GEORGE Osborne’s Budget will contain a raft of measures designed to mitigate the soaring cost of fuel.
The chancellor has scrapped plans to raise air passenger duty (APD) for the fourth time in three years, City A.M. understands.
He had been expected to increase the tax on holidaymakers and business travellers in line with the retail price index (RPI) measure of inflation.
That would have brought the APD on a business class ticket to Australia to £179, a £9 increase.
But with airlines already planning to raise their fuel surcharges in response to surging oil prices, the chancellor decided to remove the increase from Wednesday’s Budget.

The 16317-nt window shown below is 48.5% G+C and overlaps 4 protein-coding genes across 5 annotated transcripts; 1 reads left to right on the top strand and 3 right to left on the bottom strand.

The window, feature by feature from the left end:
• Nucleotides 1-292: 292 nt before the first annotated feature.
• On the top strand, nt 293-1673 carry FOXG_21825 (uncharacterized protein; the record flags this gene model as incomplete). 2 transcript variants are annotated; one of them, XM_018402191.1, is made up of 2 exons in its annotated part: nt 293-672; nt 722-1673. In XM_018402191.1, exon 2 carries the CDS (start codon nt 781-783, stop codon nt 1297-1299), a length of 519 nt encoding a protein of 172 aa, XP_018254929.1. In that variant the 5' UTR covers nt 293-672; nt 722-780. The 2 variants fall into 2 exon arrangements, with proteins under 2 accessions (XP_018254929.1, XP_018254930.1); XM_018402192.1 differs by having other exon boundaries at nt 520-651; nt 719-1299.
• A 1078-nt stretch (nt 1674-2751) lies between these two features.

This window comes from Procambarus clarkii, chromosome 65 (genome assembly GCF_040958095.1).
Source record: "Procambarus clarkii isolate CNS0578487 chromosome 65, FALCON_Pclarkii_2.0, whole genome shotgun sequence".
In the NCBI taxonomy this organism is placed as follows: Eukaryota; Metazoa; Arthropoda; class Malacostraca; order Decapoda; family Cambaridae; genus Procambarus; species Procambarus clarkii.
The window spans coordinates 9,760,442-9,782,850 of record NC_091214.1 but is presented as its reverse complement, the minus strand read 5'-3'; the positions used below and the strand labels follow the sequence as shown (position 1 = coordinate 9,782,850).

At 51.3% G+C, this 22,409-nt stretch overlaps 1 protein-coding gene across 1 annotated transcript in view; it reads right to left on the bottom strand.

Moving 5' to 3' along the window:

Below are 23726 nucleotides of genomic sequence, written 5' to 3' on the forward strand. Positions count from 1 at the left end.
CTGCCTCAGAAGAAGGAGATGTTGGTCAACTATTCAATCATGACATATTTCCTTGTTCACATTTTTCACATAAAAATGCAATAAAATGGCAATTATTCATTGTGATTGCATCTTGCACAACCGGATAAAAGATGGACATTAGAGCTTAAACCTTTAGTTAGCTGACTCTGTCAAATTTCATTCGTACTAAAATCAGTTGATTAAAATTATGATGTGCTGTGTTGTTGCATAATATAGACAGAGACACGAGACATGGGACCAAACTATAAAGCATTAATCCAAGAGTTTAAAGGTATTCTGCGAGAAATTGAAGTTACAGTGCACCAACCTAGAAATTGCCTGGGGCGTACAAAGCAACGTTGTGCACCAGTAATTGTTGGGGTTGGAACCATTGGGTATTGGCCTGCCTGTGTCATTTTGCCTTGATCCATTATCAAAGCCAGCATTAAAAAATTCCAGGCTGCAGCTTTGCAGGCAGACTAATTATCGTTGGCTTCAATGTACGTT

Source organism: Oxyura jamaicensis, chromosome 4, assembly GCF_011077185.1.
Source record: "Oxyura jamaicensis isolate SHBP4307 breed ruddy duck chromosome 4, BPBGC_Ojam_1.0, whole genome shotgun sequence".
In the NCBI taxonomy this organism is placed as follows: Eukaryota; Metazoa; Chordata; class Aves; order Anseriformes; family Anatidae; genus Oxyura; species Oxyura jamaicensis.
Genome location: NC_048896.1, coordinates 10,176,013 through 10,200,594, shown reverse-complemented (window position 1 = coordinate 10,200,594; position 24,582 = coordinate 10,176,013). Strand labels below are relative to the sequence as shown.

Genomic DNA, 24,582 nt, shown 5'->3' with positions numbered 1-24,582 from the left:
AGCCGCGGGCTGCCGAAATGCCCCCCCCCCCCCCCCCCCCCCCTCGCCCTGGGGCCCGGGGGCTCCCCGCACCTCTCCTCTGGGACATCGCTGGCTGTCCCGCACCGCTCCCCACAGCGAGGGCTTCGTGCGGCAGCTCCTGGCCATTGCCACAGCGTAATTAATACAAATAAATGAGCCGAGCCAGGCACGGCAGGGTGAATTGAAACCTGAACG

The decision to freeze APD at current levels – essentially a real-terms tax cut – will cost the Treasury around £150m, although Osborne could mitigate the cost by widening the APD net to include private and corporate jets.
Meanwhile, Osborne is expected to scrap a planned above-inflation increase in fuel duty, which would have added up to 5p to a litre of petrol.
Yesterday, he said he was “looking very carefully” at whether he could afford to “do something” about the duty hike.
The chancellor is keen to neutralise attacks from Labour opponent Ed Balls, who has put rising fuel prices at the centre of an attack on the rising cost of living.